Three games shown at E3 that have a bit of a past.

History is something that is very important in video games: Where would Metal Gear Solid be without the NES games? Where would Mario be without Donkey Kong? Where would Tetris be without communism? Exactly. Here’s a brief look at three new IPs and the past they’re influenced by.

Project P-100 and Viewtiful Joe

Project P-100 will definitely be up there with Little King’s Story in being a hidden gem. I hope it ends doing better as this game has tons of potential. I will be doing a full preview of this game (as well as a couple of other ‘hidden gems’ but for the meanwhile here’s the trailer:

Well for the most part it involves bright colours, superheroes and quirky humour. What other game has that? Viewtiful Joe which had four games in the series ranging from 2003-2005 all published by Capcom. Just a coincidence? Well Viewtiful Joe was developed by Clover Studio (also of Okami fame) which closed in 2006. Most of Clover staff went over to Platinum games who are the developers of Project P-100. Just to prove for definite the influence: the directors of both games is Hideki Kamiya.

ZombiU is based on Dawn of the Dead.

It was Ubisoft who showed us this game which had me coloured intruiged from the second I saw it. I guess I just like the fact that it’s set in the UK. Here’s the trailer:

Aside from learning the second verse of the national anthem with that video the good people at NintendoLife (no relation) pointed out something about the past of Ubisoft. The first ever game they made was called Zombi which was released for the Amstrad CPC in 1986. That game was influenced by Dawn of the Dead the film by George A. Romero and the second film in the Living Dead Series. Sure it’s a nice link and all but it gets deeper, the film was released in Italy as Zombi and whilst it had an official sequel in Day of the Dead (1985) there was an unofficial sequel released called Zombi 2. This was followed by Zombi 3, Zombi 4 and Zombi 5 which would explain the weird spelling of the title.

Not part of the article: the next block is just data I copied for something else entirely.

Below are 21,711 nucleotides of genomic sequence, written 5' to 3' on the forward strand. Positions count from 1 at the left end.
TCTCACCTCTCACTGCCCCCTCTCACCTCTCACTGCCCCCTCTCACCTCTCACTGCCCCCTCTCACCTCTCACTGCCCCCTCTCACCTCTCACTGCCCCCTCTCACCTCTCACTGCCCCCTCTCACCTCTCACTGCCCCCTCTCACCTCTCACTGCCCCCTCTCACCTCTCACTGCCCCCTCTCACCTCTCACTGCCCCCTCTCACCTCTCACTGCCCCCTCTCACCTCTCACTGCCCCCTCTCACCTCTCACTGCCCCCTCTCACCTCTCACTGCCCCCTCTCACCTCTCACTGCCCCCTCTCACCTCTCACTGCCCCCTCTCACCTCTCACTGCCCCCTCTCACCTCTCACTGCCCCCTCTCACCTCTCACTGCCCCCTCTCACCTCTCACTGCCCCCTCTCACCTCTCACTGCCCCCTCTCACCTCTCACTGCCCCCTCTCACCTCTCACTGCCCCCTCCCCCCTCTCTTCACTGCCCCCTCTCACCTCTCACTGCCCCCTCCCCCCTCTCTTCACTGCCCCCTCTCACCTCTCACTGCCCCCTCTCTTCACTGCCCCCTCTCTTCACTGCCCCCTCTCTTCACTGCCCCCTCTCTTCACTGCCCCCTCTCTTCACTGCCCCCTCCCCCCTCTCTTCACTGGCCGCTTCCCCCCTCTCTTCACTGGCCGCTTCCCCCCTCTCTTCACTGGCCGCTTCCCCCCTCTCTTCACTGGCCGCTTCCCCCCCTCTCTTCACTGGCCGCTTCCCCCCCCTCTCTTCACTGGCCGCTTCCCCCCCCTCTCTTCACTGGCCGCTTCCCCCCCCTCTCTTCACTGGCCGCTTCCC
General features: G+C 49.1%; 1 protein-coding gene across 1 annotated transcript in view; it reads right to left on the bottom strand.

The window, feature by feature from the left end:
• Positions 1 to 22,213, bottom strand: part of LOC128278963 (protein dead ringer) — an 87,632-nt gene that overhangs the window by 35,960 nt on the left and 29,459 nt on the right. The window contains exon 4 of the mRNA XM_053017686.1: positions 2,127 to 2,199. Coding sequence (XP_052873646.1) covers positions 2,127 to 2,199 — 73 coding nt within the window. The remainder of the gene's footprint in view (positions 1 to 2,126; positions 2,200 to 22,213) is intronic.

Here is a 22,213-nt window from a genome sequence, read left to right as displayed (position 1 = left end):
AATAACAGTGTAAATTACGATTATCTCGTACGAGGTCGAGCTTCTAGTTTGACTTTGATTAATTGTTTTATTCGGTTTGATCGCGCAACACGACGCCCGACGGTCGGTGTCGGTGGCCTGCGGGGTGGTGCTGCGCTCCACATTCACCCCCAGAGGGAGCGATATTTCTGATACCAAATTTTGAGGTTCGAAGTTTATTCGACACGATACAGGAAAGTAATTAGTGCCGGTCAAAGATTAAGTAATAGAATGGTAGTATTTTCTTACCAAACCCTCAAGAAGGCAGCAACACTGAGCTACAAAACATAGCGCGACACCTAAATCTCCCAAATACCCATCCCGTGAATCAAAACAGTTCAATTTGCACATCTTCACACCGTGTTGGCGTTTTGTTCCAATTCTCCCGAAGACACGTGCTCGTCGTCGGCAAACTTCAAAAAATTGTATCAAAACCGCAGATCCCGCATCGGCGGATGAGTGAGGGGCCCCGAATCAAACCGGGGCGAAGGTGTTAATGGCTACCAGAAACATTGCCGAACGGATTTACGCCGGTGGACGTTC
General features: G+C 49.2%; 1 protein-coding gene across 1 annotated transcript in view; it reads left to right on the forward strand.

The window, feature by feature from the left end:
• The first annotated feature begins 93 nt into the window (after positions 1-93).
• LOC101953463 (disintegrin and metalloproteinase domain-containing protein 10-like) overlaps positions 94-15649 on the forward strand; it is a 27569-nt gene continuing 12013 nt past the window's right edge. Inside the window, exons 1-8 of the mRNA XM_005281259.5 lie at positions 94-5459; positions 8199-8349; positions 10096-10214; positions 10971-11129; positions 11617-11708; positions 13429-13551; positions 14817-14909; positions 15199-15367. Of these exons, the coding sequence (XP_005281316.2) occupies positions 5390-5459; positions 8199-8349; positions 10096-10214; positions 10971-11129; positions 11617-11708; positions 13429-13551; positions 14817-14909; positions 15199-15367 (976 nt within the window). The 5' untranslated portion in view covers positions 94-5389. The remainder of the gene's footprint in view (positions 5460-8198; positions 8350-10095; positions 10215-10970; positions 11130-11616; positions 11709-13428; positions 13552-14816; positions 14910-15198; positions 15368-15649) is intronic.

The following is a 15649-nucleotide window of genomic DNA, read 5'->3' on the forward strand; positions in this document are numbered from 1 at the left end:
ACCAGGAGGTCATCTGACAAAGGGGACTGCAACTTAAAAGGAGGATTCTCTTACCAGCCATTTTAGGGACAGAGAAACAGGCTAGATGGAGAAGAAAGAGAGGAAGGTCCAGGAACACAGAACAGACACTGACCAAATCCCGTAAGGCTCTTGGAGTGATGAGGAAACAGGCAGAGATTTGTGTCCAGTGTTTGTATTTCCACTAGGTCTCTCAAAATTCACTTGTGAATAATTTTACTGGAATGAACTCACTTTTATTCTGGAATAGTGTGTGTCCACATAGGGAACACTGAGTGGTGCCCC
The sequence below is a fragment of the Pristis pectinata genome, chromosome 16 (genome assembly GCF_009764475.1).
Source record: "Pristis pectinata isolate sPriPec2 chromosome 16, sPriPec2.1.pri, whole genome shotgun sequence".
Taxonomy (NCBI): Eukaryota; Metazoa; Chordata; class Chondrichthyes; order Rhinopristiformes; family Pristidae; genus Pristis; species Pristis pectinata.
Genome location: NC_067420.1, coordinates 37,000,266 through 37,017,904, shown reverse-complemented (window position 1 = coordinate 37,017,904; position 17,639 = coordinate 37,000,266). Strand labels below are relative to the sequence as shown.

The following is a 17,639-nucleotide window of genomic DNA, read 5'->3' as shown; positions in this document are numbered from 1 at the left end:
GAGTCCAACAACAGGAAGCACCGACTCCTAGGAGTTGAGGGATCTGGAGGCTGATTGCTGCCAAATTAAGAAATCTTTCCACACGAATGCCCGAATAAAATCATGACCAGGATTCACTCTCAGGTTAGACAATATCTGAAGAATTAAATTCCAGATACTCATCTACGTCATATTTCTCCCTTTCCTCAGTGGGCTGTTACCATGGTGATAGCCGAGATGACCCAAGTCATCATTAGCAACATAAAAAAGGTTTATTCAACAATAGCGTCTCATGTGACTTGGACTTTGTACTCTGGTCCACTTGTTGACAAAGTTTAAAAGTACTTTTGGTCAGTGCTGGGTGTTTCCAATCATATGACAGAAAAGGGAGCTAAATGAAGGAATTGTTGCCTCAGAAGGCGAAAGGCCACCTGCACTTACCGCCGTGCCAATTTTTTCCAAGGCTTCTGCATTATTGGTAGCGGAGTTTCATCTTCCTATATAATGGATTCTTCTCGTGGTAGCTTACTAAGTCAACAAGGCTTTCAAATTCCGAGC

Tank! Tank! Tank! is linked to Nintendo’s best Easter Egg.

This is another game that will be covered in my hidden gems feature but take a look at the trailer:

Tank! Tank! Tank! was actually originally released in arcades in 2009 by Namco Bandai in Japan and North America and gained a bit of a cult following in some circles. The game itself claimed to be a spiritual successor to the 1995 game Tokyo Wars (also by Namco) which in turn was a spiritaul successor to a 1979 Atari game called Tank! Obviously with the name and the exclamation mark there is a nice nod from Namco about this. However it doesn’t stop there, another spiritual sucessor to Tank! is the 1980 game Battlezone (and obviously the 1998 remake and1999 game Battlezone II). In 1992 a game called X was released by Nintendo for the Gameboy which was heavily influenced by Battlezone. Why is this so important? It marks the first known appearance of Totaka’s song.

There’s a lot of history in games when you dig around.

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Posted on 07/06/2012, in Features. Bookmark the permalink. Leave a comment.

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